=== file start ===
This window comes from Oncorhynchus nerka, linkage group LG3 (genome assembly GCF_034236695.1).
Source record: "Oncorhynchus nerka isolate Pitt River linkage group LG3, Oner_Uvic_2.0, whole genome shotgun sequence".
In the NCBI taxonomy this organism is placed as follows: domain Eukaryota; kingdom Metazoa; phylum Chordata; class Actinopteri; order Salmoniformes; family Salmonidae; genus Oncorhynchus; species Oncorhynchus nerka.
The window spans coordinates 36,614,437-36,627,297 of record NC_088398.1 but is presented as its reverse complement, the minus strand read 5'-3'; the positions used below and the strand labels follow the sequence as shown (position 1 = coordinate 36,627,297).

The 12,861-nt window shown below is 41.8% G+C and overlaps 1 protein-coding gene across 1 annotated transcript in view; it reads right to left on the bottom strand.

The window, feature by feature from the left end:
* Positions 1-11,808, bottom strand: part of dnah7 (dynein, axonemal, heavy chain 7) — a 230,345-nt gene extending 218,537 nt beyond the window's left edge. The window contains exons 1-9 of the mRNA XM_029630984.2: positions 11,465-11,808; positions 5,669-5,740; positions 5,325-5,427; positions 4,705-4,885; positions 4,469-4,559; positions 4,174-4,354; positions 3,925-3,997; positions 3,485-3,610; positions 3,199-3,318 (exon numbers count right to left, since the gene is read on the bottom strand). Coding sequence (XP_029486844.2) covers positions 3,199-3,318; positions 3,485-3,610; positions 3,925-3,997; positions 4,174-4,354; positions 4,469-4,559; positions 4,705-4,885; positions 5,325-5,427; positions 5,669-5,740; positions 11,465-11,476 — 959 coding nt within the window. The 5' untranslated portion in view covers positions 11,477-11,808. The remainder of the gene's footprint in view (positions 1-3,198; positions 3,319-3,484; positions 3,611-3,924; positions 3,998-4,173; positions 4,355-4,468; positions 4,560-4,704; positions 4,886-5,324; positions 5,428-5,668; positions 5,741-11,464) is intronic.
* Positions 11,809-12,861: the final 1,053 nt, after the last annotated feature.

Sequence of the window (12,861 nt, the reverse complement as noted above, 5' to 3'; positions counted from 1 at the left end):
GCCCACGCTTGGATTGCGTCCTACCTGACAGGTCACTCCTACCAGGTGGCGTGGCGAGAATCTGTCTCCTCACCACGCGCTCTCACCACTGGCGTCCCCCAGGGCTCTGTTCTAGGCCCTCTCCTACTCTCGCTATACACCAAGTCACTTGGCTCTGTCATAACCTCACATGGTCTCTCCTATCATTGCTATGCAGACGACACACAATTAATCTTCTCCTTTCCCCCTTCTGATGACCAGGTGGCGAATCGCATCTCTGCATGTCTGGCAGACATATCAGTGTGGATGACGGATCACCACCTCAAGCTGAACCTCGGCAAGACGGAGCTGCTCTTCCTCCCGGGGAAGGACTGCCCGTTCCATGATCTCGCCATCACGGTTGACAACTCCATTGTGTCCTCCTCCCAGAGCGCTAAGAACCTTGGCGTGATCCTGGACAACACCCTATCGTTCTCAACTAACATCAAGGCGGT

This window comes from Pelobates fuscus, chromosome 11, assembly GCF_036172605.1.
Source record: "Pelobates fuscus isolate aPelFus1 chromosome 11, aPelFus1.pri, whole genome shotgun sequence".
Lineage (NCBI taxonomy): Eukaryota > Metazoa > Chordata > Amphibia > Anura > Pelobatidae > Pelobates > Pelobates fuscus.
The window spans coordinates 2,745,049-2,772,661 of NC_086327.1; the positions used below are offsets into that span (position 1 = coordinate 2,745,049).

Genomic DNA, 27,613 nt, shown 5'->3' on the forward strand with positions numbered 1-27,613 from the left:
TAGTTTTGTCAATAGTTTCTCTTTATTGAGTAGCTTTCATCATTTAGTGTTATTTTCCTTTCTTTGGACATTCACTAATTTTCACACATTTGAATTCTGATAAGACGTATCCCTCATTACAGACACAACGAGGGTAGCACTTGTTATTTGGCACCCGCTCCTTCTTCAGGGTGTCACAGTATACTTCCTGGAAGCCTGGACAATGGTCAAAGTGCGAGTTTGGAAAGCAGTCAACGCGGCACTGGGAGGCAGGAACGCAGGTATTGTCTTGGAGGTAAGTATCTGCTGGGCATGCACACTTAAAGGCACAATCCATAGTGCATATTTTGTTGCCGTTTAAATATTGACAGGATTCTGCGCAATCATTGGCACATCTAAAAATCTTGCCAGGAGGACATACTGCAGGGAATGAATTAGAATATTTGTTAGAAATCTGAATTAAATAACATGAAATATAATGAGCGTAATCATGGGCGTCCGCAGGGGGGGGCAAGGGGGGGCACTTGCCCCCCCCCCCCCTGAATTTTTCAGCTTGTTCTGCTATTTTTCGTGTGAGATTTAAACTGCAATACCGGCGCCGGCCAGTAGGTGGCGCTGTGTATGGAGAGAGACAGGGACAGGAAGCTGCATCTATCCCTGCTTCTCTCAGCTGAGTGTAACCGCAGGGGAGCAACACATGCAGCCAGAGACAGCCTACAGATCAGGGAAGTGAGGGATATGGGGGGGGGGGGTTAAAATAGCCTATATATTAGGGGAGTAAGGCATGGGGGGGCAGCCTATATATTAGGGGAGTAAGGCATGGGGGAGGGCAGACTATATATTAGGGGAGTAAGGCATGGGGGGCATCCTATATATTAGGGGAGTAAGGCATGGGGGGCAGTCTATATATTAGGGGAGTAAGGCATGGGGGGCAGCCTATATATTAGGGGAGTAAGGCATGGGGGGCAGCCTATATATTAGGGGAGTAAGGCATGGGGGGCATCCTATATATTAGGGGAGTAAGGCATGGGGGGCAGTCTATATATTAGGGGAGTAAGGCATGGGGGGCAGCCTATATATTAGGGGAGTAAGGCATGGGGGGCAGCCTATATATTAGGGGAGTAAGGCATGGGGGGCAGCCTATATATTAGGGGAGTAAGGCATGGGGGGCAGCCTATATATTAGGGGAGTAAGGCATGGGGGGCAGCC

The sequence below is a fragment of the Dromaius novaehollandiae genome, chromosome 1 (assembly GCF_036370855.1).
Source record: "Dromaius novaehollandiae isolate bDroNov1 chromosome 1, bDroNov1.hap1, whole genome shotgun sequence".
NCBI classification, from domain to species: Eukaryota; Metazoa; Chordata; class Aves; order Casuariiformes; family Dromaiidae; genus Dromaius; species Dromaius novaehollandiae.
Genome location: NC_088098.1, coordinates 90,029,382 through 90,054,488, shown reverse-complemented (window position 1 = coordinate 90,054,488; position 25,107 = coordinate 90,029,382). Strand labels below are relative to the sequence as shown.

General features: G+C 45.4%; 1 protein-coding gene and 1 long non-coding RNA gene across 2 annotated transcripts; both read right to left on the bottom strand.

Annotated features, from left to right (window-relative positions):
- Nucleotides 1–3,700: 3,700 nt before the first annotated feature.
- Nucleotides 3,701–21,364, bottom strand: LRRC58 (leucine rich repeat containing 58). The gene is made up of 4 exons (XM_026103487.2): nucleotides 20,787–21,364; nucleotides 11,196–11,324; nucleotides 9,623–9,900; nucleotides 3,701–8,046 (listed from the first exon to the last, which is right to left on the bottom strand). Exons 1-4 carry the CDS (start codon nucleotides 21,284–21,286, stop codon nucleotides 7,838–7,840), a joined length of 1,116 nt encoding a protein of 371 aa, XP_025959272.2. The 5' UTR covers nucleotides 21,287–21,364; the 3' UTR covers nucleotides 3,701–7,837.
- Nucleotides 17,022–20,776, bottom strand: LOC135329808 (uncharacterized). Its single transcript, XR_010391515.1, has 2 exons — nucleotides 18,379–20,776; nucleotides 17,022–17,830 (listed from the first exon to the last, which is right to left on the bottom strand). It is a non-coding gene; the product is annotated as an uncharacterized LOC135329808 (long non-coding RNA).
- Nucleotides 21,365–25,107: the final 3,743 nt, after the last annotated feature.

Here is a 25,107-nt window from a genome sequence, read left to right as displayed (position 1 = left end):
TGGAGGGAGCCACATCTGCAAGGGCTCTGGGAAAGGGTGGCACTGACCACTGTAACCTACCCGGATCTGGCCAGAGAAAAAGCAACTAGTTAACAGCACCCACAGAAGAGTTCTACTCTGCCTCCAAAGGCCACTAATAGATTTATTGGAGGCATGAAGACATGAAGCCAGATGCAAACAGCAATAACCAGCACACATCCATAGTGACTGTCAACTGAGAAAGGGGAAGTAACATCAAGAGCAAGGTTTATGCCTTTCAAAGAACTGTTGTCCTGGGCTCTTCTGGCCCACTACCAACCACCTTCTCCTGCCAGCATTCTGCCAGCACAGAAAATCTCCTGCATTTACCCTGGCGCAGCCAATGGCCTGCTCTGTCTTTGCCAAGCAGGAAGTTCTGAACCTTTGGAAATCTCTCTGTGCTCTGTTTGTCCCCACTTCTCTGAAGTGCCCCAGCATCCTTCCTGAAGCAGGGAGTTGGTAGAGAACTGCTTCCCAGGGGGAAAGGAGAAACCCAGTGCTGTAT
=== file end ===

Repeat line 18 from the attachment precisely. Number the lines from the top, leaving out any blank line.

Source record: "Dromaius novaehollandiae isolate bDroNov1 chromosome 1, bDroNov1.hap1, whole genome shotgun sequence".